Monday, 18 April 2016

Cheaper phone calls overseas with gadget

Dubbed Qongle, the device lets travellers make or receive calls from any Singapore number without subscribing to auto-roaming, which costs about $10 a month.

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Guanyu said...

Cheaper phone calls overseas with gadget

18 April 2016

A local start-up claims to have found a cheaper way for mobile users to stay connected while overseas.

Nineteen69 promises travellers that with its device, they will not have to pay expensive roaming fees, or settle for inconvenient workarounds.

Dubbed Qongle, the device lets travellers make or receive calls from any Singapore number without subscribing to auto-roaming, which costs about $10 a month.

Qongle users also avoid paying overseas call charges that range from 35 cents to $6 a minute, depending on the destination - on top of the auto-roaming subscription.

Qongle's main draw is its roaming fee-free home connect feature, and its logo bears the outline of E.T. from the 1982 sci-fi movie, which featured an alien with the catchphrase "phone home".

Qongle creator Stuart Tan said the idea came to him two years ago when he missed an important call from his mother while travelling.

"I did not pick up her call to save on roaming charges, but that turned out to be a bad decision," said the 47-year-old, though he did not elaborate further.

Nineteen69 was set up in April last year, with the objective of bringing down the costs of roaming. Mr Tan invested $300,000 in the company.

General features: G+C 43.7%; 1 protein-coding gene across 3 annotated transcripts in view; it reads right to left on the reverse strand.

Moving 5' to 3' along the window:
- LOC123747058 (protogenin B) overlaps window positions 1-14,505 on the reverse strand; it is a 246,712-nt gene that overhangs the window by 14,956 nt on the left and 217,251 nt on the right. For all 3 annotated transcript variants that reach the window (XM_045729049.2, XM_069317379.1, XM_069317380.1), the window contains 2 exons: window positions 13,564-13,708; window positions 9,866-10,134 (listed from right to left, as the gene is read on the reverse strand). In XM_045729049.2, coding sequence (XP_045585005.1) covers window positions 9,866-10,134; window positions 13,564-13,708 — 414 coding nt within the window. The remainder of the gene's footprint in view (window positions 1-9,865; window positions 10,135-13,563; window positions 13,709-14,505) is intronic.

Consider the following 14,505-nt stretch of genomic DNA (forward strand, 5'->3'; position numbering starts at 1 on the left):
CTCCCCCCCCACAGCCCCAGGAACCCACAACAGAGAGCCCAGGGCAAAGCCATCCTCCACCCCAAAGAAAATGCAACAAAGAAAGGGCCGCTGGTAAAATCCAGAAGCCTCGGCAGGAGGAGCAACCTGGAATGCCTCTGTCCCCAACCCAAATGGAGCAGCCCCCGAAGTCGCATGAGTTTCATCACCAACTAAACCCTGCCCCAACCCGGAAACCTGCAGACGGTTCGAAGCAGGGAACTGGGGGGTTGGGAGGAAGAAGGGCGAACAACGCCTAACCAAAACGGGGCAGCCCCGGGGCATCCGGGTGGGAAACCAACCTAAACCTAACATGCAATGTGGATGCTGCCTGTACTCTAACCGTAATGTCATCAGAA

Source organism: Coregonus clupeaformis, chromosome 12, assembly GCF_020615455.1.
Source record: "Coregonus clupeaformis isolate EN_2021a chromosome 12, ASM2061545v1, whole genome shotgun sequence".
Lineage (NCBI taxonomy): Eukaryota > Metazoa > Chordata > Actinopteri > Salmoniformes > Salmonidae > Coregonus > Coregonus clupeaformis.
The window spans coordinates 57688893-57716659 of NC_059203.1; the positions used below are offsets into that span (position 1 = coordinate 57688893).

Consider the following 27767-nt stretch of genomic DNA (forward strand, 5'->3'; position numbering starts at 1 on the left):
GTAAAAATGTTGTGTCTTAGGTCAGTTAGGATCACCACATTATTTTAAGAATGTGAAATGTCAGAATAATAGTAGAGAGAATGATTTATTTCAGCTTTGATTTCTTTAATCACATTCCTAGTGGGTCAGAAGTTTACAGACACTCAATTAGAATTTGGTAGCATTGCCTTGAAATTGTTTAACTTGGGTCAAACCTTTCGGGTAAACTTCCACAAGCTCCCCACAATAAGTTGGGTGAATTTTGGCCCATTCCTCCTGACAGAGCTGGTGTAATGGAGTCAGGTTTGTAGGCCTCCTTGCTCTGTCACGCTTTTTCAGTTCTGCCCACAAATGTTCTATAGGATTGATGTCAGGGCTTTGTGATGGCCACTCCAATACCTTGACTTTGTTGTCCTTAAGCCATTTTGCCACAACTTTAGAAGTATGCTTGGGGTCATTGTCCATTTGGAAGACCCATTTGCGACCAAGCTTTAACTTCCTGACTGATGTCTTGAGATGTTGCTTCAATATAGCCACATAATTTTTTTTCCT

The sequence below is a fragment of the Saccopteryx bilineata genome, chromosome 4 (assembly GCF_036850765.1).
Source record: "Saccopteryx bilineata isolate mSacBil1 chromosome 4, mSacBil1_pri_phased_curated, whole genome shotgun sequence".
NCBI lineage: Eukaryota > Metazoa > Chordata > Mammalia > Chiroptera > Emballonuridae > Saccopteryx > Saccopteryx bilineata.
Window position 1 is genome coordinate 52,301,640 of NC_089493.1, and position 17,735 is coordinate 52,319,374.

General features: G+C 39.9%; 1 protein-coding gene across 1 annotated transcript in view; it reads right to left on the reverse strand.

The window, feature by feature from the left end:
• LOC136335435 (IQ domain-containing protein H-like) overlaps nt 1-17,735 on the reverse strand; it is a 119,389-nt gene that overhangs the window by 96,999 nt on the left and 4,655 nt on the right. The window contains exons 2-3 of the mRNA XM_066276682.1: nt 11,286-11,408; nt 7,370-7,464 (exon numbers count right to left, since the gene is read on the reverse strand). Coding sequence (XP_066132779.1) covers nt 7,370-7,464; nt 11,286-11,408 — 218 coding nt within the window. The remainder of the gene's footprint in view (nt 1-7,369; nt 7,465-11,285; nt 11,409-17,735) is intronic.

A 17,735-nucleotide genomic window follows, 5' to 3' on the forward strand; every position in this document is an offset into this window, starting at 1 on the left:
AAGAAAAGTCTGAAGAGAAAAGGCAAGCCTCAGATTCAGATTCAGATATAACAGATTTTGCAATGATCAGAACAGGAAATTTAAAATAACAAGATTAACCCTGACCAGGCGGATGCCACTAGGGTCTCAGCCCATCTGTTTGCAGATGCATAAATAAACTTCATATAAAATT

Qongle will be on sale here in June for US$109 (S$150). Mr Tan is in talks with two telcos and a major local information technology retail chain to distribute the device, but he declined to name the parties.

Qongle works as a forwarding device, routing calls and SMS messages over the Internet to the travelling smartphone it is paired with.

Users download the Qongle application on their smartphone for making calls while overseas and for pairing with the Qongle hardware.

Before travelling, users must insert their Singapore SIM card into the Qongle device, which is plugged to a power source at home. It can be connected to the home Wi-Fi network to save on mobile data use.

Once overseas, users must buy a prepaid data SIM card and insert it into the smartphone. The Qongle app in the phone routes calls and SMS messages to and from Singapore over the phone's 4G or Wi-Fi connection. Users pay local data charges for calls with Singapore numbers. If the phone is connected to Wi-Fi, the call is free.

Normally, frequent travellers save on roaming fees by buying a prepaid data SIM card in their destination country. But the people they message or call see a foreign number, which may not be convenient.

With Qongle, however, users retain their Singapore number despite using a foreign SIM card.

Mr Tan has spent the last two decades working for mobile tech firms.

Most notably, he was vice-president of operations at defunct start- up Fusion Garage, which launched its JooJoo tablet in March 2010, a week before the first Apple iPad was released. The firm folded in January 2012 after it ran out of money.

When asked how Qongle could succeed when the JooJoo tablet could not, Mr Tan said: "Qongle is solving an existing problem, whereas JooJoo was blue-sky technology."